So. *Pulls Big Girl Panties right up tight like I’m a Dedicated Follower of Fashion or something – no charge for the earworm*. I’m ready.


And I’ll see you on the other side. 

A recipe for pancakes

Yesterday @agnesbookbinder posted her recipe on Twitter for pizza dough. It inspired me (fast, fairly low-cost, filling nosh) and this morning I made Good Mum Pancakes for the Boyspawns. 

Pancakes (these are American-style, and my mum calls them Drop Scones) are easy, cheap and 95% of the time get eaten (an unparalleled success rate for ANY food in my house). The recipe I use is a tweaked and gussied-up version of the basic 4ingredients one, which I give now:

1cup flour

1cup milk

1egg

Mix until thick and smooth. Heat a frying pan, oil (I use spray oil) and drop in tbsps of the mixture, well apart. When the surface starts to bubble, carefully use a spatula/fish slice/not your fingers to flip them and cook the other side. When the underneath is done, transfer to a plate to keep warm and repeat until all the mix is used up. Top with whatever you like.

That’s the basic, idiot-proof recipe. It is, however, a bit bland and boring, and (more importantly) I get bored doing the same thing over again, so…

This morning I went tropical. I used a jug to measure – the important thing is having the same quantity of flour and liquid, sometimes I use a small mug, whatever, it works 🙂 – and decided to fancy it up a bit.

SR Flour, up to the 200ml mark

two coconut actimel yoghurt drinks, topped up with milk to the same mark on the jug

1 egg

1tsp mixed spice

1 overripe banana, mushed up to a squishy mess

Best thing is, if you’re feeling lazy, this can all just go in the bowl in one go and you mix like a loopy thing until it’s a fairly even consistency (apart from random banana-lumps). Cook as above.

These came out a lot bouncier than usual, I think it’s the self-raising plus the floofing effect of the yoghurt. We like them with a little spread of Nutella on top.

According to Freckles, they taste of summer and ‘You going all weird with yoghurt didn’t ruin them!’ so there you go…

So, as long as you use 1 egg + equal quantities of flour and liquid, this should work. If I can cook it and get edible results every time, it’s genuinely idiot-proof.

Nom!

On the flip side

I am now going to attempt to balance out the negativity of my previous thread with something happy. *Puts on happy face*

Have I told you what a feckin’ fantastic support network I have?

In the ‘real’ (as in ‘have actually met them’/’am related to them’) corner I have my family: Paul and the Kids, my parents, Kris and her hubby (and Da Boys), Amelia (sis from another miss) and Andrea (parallel lives, hers is better organised!). Between them, this group of totes amazeballers (*snork*) lift me up, sit me down, offer shoulders, tissues, cake and do so much to keep me…sane. Ish.

And in the other corner there’s my Twitter family.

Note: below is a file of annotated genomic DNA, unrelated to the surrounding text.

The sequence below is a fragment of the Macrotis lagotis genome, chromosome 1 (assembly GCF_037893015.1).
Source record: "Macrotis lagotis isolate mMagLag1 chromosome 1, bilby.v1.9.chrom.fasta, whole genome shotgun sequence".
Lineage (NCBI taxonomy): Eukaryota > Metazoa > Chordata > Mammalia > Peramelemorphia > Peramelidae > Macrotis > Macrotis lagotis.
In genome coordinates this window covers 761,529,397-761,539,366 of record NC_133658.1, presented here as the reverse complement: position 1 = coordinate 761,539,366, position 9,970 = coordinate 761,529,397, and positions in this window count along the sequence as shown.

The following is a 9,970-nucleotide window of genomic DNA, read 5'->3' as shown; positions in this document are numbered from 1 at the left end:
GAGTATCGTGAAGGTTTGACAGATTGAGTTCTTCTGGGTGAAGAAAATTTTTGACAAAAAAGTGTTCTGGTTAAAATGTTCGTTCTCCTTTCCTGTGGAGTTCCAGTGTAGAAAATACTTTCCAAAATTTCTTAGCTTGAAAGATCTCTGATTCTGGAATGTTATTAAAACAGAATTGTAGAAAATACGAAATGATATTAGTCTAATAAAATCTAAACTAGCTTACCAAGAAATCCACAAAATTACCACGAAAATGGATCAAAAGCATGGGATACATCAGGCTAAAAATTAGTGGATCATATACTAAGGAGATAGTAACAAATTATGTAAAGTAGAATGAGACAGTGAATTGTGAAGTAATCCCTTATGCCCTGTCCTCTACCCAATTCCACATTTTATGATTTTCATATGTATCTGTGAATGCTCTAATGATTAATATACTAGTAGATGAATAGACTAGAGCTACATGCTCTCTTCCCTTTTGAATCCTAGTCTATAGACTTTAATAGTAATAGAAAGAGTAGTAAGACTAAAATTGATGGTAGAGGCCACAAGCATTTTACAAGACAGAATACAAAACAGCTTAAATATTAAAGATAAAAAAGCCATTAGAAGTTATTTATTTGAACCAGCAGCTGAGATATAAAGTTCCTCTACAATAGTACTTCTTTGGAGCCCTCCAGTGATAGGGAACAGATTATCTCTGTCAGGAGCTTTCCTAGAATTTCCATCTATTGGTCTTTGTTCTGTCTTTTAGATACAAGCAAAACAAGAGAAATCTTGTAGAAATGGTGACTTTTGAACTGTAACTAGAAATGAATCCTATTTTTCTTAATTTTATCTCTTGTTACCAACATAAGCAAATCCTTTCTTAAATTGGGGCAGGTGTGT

People I interact with almost daily – hourly, in some cases – and who make such a massive difference to my life. 

My tweeps have seen me through the good and the bad and everything in between. I have made friends for life (they just happen to live in my phone) and found, finally, people who actually get me. 

You guys; family, friends, people both actual and virtual…thank you. You make my life so much better. You give me reasons to carry on. You make me laugh, let me cry, show me love, and I love you all to bits.

Here’s to you 🙂

Oh. My. God.

(I’m now writing the rest of this post in the voice of Janice from F.R.I.E.N.D.S…just kidding! Well, i might be.)

I ‘came to faith’ in the mid-80s; a glorious time to be embracing Christianity, especially because I distantly remember everything from Queen albums to Garbage Pail Kids stickers to Dungeons and Dragons being held up as Things to Imperil Your Mortal Soul and in addition to the regular Ten Commandments plus Jesus’s Big Two (see Matthew 22:37-40) there were about a million and two other rules to remember. 

(It’s a shame about the extra rules, because these two alone are fairly awesome, don’t cha think?)

Despite the hysteria of the time, I loved church, and my church especially (we had brass band! Woohoo!) and aged ten I responded to what felt like a pretty clear ‘call’, and offered my life to God: in the Salvation Army, this meant I was saying I wanted to become a full-time minister. And I was certain this was my calling. Obviously, ten-year olds lack the maturity for ministry, so I was given some bonus rules regarding my deportment (“Show you’re serious!”) and told to wait. Fair do. I knuckled down to proving myself earnest and got on with being an awkward, ugly, Jesus-loving freak in the real world outside church. It was fun.

Aged seventeen, I offered again. Sadly at that point I was poor, scruffy and loud, so although there was more acceptance of my offer based on my age, there were…yeah, a couple more rules. Including being told I must wear full uniform – including my bonnet – when travelling to church on the bus, despite travelling alone and having been verbally harassed more than once. But who cares about a vulnerable teenage girl being shouted at and propositioned by drunk men? Jesus wanted me to wear my bonnet! And because I wanted to serve, because I wanted to prove myself, because I wanted to be accepted, I wore the damn bonnet.

(Klinger wore it better than me, and probably got less catcalls…)

Aged nineteen I got engaged to the man who is now my husband and we offered ourselves to God and the church as a unit. And (bet you can’t guess!) More rules turned up.